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Obsessed right out of the box!

Itís not like Iíve never owned a telescope before Ė well, yes it is.

Let me try to explain. Iím not a newbie. 4_in_dynascope_tiny.jpgMore than 40 years ago I bought a 4-inch Dynascope. And that was followed by the now near legendary RV-6 Dynascope. And when Coulter came out with one of the first large, commercial Dobs I had one of those Ė a 13.1 inch blue monster, And around the same time I had a Televue Genesis Ė a 4-inch refractor hugely different from the Coulter. And also a Meade 16-inch on traditional GEM. And I love computers, so when Meade introduced the first 8-inch,. GOTO LX200 I had one before they had printed the manuals. So Iíve been around the telescope block Ė and yes, I donít just look at them Ė I look through them - quite a bit really, though much more now that Iím retired.

Up until a couple days ago I had never seen an Obsession. (I have never been to star parties and Iím not a member of a club.) For me observing is an intimate, mind-blowing experience best summed up in Einsteinís words when he said: ďThe most beautiful thing we can experience is the mysterious. It is the source of all art and science. He to whom this emotion is a stranger, who can no longer pause to wonder and stand rapt in awe, is as good as dead; His eyes are closed.Ē


(Click image for larger view.)

My eyes are wide open and I m staring, rapt in awe, at this wonderful melding of 19th, 20th, and 21st Century technologies now standing in my living room. Yes, itís an Obsession 15 with ServoCAT and Argo Navis and even before I look through it Iím hooked. Wood, metal, glass and silicon, brought together by craftsmen and engineers on two continents and inspired by the spirit of the remarkable John Dobson - I just donít think it can get much better than this. It transports me back to that wonderful age of discovery when one person could know most of what was worth knowing and fine, scientific instruments were crafted by hand and included plenty of wood because that was the best material they had for the job. In a way the living, breathing, imperfect wood forms a wonderful bridge between the world of our everyday experience and the astronomical world we perceive - a world of the mind crafted by so many daring leaps of intellect and insight taken by so many brilliant men and women over the centuries.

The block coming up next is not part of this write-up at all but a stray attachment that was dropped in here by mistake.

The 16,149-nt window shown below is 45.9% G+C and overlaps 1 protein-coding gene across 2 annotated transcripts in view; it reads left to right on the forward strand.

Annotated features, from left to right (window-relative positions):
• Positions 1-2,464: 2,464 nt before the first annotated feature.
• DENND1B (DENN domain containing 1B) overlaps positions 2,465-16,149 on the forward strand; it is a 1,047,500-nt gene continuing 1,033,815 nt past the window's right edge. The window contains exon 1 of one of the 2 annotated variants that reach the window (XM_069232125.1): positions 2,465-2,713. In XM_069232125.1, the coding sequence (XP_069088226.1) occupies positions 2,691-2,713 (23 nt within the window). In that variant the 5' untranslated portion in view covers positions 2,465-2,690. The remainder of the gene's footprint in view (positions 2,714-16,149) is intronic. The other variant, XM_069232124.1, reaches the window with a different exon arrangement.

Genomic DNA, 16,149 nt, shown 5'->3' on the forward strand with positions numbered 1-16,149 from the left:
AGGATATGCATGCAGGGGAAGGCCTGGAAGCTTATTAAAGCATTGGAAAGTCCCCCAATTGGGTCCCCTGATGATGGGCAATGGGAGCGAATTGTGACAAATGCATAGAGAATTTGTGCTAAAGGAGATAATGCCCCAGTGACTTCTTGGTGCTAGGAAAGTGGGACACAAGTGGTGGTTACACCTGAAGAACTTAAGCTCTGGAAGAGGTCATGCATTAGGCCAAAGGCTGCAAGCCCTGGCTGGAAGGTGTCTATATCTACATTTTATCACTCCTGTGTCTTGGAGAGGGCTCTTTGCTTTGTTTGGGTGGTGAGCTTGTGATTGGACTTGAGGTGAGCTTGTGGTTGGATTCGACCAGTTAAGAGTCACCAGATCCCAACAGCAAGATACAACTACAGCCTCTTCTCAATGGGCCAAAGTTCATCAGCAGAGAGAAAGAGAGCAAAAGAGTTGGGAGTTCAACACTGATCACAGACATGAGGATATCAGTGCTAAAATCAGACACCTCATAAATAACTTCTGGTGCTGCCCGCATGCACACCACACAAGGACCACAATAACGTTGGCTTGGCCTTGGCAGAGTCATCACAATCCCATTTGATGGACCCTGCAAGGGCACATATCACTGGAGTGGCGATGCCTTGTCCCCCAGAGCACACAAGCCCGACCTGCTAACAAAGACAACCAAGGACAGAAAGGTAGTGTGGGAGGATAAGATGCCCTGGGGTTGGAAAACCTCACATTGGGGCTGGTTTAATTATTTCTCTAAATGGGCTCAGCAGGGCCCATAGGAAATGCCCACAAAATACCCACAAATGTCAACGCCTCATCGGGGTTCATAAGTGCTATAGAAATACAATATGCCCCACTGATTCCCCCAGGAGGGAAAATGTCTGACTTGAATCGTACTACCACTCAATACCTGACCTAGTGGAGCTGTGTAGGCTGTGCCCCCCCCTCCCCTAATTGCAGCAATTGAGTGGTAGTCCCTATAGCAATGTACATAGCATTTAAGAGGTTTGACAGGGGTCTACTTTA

No I didnít rip into the five boxes like a kid at Christmas. I really showed remarkable restraint after the UPS guy dropped them off. I knew this wasnít something to hop up and down over and if I did at my age Iíd probably throw my back out ;-) These were moments to savor, starting with the remarkable packing job. I took out my camera and thoroughly documented some holes and hefty dents in the cartons, fearing the worse Ė but as it turned out nothing got through to mar the contents.

And before I assembled a single piece, I cruised up to the hardware store to purchase a can of Johnson paste wax, as per instructions. Yes, I rubbed it in with plenty of elbow grease, though all the time I wondered if this were really necessary, Is this Mr. Obsessionís (Dave Kriegeís) none-to-subtle way of getting us to bond with his telescope? Or at least fully appreciate the wood cabinet making?

I was a little surprised that Dave left center dotting the primary and secondary to the user Ė but then again, these were small acts and they did make me more aware of the remarkable optics. 15inch_null.jpg (Mind you - I think any telescope mirror or lens is a remarkable piece of work with its incredible tolerances to a fraction of the length of a light wave and at this point I accept the quality of these optics on faith because I havenít tested them and I really donít understand - impressive as they look Ė the test images online. (See: http://www.opticalmechanics.com/15-148-012405.htm )There is a curious comfort, though, in knowing my mirror has an identity of its own and is not just another widget spit out of another machine in and another huge factory.)